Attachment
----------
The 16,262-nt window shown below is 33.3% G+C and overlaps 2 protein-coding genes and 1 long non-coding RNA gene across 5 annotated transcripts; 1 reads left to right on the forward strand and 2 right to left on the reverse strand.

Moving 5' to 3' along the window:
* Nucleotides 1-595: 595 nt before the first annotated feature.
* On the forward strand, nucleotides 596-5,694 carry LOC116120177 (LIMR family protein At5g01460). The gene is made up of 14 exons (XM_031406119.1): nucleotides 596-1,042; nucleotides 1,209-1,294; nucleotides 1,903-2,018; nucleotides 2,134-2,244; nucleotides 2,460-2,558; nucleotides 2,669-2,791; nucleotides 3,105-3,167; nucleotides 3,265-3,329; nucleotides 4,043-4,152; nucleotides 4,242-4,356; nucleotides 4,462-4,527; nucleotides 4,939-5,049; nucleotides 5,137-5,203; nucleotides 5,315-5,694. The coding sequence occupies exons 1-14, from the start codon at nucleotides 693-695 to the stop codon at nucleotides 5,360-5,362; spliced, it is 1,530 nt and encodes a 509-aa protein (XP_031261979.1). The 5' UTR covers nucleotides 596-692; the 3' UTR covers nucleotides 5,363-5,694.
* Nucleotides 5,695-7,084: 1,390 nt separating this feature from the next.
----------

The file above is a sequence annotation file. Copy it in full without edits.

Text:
The 16,262-nt window shown below is 33.3% G+C and overlaps 2 protein-coding genes and 1 long non-coding RNA gene across 5 annotated transcripts; 1 reads left to right on the forward strand and 2 right to left on the reverse strand.

Moving 5' to 3' along the window:
* Nucleotides 1-595: 595 nt before the first annotated feature.
* On the forward strand, nucleotides 596-5,694 carry LOC116120177 (LIMR family protein At5g01460). The gene is made up of 14 exons (XM_031406119.1): nucleotides 596-1,042; nucleotides 1,209-1,294; nucleotides 1,903-2,018; nucleotides 2,134-2,244; nucleotides 2,460-2,558; nucleotides 2,669-2,791; nucleotides 3,105-3,167; nucleotides 3,265-3,329; nucleotides 4,043-4,152; nucleotides 4,242-4,356; nucleotides 4,462-4,527; nucleotides 4,939-5,049; nucleotides 5,137-5,203; nucleotides 5,315-5,694. The coding sequence occupies exons 1-14, from the start codon at nucleotides 693-695 to the stop codon at nucleotides 5,360-5,362; spliced, it is 1,530 nt and encodes a 509-aa protein (XP_031261979.1). The 5' UTR covers nucleotides 596-692; the 3' UTR covers nucleotides 5,363-5,694.
* Nucleotides 5,695-7,084: 1,390 nt separating this feature from the next.